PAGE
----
Tech & Science

Ottawa seeks better reporting on environmental emergencies after Kearl oilsands leak

Environment Minister Stephen Guilbeau has taken the first step towards improving the environmental emergency reporting process following a wastewater leak from an oil sands mine in Alberta that has been undisclosed for nine months.

Imperial Oil and the Alberta Energy Regulator had to notify the federal government of seepage from tailings ponds at the company’s Karl mine after first noticing it last May.

But that didn’t happen until February, when an additional 5.3 million liters of wastewater was released.

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Indigenous peoples in the area who hunt and fish in the affected lands and waterways are outraged that they have not been informed.

Several heads and representatives of the affected First Nations and Métis communities attended a House committee on Monday to discuss the situation.

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Click to play video: 'First Nations Concerned about Leakage at Carl Oil Sands Site in Northern Alberta'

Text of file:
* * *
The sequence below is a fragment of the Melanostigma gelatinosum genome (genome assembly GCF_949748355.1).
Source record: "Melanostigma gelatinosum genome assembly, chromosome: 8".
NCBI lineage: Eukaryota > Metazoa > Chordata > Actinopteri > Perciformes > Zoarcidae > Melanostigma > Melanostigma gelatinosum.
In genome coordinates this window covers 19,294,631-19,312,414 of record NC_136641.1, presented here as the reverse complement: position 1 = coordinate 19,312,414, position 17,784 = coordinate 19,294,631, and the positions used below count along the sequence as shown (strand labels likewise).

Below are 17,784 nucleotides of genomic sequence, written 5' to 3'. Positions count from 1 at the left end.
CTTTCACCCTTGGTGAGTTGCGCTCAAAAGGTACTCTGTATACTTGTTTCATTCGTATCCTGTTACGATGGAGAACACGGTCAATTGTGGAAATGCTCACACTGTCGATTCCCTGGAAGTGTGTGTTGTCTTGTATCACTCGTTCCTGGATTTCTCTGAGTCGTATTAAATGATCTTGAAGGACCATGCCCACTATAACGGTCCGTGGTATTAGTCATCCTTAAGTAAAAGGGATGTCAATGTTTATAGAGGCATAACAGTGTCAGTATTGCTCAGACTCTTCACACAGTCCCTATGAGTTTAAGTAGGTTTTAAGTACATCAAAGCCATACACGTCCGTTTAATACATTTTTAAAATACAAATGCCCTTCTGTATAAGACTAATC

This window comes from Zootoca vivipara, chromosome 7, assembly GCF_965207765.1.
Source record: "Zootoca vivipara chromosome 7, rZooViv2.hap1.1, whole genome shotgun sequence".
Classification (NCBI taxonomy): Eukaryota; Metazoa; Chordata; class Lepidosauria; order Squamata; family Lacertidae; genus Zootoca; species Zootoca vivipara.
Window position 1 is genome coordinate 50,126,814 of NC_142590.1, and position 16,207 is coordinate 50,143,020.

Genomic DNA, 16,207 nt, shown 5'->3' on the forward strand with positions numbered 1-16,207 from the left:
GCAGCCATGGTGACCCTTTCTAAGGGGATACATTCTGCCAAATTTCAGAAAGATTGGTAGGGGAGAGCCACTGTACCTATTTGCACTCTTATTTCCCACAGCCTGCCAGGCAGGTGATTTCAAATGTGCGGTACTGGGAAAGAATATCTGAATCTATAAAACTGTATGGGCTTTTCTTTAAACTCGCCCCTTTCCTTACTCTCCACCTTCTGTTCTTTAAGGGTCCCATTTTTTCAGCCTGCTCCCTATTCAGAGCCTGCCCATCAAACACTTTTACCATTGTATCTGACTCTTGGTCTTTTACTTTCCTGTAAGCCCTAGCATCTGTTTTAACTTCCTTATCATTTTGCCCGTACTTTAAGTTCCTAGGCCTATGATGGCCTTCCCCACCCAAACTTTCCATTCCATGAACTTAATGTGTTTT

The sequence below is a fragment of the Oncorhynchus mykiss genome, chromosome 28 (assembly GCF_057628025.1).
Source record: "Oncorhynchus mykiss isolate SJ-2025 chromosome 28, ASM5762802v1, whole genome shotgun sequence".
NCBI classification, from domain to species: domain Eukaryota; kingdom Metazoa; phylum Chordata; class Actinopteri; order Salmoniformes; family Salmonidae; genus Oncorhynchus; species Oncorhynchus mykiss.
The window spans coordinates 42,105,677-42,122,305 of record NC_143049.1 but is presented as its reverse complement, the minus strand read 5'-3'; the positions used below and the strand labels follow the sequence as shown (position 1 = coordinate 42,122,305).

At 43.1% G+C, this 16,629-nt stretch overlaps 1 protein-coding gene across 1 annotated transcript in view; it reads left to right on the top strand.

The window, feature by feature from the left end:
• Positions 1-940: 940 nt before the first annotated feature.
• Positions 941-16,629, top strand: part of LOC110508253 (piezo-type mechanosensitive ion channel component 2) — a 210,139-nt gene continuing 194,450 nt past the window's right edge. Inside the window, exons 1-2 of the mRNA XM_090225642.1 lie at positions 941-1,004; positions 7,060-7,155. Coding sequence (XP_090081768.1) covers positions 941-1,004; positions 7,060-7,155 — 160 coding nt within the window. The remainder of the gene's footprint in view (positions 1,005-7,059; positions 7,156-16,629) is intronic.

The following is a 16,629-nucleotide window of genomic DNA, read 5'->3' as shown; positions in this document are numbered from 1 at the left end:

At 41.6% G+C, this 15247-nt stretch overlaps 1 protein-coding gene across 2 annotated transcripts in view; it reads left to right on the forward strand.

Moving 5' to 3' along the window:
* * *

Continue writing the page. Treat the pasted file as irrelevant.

First Nation concerned about leak at Kearl oil sands site in northern Alberta

Guilbeault said their testimony should help inform the work of a new “notification and monitoring working group” he’s creating Monday to help design better reporting systems for the future. Is called.

The group will consist of representatives from federal and state governments, the Northwest Territories, and indigenous communities affected by the liberation.

© 2023 The Canadian Press

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